Cultivating empathy for customers and coworkers is key to practical problem-solving. Logistics workers need to become sensitive to the frustrations encountered by those around them. This pain frequently points to a problem that could be addressed by technology. Perhaps a customer is often frustrated by her finance team’s constant questions about inventory valuation. An empathetic worker will seek to understand the issue, connect the problem to systems and processes within his control, and implement a solution. A quick solution to the inventory valuation problems could merely be configuring the WMS to email an aged inventory report in Excel format to the customer at the end of each day. Generating business value in these cases requires both expertise with the technology toolset and also an intimate understanding of people’s problems.
When new technology is implemented, the change can be disconcerting for employees. Effective change management is key to ensuring workers embrace the new process. In order to receive buy-in from employees affected by the change, it is crucial to explain the reasons for the change and to listen to their concerns. The front-line workers that will be adopting the new technology are critical to the success of the project. Again, soft skills become critical. Regardless of how effective a new cloud service is, unless the technologist can gain support from the front-line workers, the project is likely to fail.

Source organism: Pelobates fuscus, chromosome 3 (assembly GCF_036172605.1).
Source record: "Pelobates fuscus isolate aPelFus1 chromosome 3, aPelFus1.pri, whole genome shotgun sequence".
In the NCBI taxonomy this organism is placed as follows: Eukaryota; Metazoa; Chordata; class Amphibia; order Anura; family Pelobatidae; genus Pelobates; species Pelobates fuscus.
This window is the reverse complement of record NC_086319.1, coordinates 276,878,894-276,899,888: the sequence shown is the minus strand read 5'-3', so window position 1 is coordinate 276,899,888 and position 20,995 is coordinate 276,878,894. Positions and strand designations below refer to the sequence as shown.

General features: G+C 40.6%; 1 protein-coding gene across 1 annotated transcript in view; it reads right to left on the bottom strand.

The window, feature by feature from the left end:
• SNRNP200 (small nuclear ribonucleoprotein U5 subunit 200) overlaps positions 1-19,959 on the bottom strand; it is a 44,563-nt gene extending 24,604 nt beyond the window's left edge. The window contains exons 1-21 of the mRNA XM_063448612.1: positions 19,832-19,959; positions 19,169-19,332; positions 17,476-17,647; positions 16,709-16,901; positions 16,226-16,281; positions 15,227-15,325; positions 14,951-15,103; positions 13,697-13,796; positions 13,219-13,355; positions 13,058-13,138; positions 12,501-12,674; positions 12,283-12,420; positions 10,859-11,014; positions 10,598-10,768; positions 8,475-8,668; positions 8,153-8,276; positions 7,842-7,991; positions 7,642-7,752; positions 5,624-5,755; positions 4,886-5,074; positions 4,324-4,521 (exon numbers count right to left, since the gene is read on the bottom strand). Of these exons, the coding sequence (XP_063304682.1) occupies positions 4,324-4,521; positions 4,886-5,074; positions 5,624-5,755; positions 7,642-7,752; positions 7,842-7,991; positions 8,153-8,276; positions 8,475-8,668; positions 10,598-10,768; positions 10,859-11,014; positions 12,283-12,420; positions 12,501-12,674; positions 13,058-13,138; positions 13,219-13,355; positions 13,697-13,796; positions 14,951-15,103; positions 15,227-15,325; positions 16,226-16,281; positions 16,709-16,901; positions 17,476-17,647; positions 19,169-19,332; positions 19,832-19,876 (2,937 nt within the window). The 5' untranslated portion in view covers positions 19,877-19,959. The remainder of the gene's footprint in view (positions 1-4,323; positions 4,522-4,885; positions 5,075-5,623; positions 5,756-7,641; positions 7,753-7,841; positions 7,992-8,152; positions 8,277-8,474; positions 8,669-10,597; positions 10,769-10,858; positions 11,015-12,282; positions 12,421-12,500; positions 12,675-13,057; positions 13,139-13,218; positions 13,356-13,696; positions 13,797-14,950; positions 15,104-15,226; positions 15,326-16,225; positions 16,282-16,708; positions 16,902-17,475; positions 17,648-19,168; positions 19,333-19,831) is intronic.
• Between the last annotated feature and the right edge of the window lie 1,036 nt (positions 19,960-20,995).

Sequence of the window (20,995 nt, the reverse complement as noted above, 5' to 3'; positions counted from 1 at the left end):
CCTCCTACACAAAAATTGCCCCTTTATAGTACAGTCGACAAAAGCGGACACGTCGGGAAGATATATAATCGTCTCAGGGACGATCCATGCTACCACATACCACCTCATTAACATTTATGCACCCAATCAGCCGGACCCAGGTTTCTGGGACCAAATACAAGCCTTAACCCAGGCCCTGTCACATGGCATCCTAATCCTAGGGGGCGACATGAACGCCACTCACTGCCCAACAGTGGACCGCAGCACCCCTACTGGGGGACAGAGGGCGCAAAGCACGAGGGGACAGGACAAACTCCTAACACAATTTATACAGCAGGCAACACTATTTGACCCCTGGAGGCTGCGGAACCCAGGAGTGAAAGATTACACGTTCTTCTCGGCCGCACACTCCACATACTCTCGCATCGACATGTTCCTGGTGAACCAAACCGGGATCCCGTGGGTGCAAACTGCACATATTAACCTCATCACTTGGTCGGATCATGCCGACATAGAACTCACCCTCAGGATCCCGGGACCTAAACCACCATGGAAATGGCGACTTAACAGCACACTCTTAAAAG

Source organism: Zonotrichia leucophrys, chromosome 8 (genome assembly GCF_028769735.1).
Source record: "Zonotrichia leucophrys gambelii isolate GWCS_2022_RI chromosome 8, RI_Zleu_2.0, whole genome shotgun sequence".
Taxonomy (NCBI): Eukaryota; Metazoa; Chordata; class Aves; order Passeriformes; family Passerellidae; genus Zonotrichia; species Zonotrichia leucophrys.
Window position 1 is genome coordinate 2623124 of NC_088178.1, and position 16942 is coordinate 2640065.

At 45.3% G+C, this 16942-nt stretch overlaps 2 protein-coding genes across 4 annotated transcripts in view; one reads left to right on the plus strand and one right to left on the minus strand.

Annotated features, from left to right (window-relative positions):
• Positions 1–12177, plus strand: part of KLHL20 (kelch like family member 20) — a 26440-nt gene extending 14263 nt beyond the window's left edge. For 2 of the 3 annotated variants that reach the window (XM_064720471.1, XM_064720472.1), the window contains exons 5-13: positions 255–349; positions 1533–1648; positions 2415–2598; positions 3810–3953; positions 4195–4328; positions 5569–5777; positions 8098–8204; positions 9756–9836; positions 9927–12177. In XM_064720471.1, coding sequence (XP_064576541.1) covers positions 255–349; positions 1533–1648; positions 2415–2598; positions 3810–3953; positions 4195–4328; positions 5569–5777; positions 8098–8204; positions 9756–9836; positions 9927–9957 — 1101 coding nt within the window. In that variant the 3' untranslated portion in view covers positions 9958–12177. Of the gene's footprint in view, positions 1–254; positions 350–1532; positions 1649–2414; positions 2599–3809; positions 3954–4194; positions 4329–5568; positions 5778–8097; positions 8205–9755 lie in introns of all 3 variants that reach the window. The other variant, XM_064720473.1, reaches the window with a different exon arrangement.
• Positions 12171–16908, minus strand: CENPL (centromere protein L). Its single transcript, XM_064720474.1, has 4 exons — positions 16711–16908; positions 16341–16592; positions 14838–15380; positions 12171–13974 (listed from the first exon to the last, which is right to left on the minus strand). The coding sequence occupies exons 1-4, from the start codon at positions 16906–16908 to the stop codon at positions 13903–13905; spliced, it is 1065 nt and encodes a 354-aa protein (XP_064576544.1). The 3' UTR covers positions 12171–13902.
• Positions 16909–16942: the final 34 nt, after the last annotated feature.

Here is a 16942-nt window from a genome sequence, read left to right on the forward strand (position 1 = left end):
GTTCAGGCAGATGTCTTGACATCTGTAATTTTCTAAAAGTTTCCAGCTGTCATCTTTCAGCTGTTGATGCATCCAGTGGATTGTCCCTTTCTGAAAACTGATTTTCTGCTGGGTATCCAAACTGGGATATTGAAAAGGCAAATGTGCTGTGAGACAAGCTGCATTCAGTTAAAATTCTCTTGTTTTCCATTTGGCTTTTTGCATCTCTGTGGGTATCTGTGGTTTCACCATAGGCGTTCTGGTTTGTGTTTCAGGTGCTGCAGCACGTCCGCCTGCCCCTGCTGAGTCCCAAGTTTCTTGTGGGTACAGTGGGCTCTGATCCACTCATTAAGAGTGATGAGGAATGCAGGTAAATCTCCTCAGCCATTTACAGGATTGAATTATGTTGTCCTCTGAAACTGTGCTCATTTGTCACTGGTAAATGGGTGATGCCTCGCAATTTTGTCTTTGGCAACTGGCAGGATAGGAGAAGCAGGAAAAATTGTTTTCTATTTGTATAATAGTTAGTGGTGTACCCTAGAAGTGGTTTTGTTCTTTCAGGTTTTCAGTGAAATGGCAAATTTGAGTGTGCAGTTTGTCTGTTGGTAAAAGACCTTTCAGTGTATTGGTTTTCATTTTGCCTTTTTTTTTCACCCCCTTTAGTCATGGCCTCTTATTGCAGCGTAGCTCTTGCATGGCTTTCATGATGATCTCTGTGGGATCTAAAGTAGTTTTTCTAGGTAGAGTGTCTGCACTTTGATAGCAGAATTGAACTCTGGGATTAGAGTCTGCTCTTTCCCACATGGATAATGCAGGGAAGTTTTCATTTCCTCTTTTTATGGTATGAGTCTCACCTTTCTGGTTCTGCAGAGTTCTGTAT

Start Solving Problems
Popular continuous improvement models like W. Edwards Deming’s Plan-Do-Check-Act (PDCA) or Six Sigma’s define, measure, analyze and control (DMAIC) provide a structured approach to problem solving. Some large enterprises have saved billions of dollars in operating costs by implementing these types of initiatives. If done consistently, the simple act of noticing situations that are not optimal and implementing incremental fixes can provide significant business improvements over time. A high sensitivity about problems or waste in daily operations can provide a constant stream of projects that can be addressed using the practices previously described.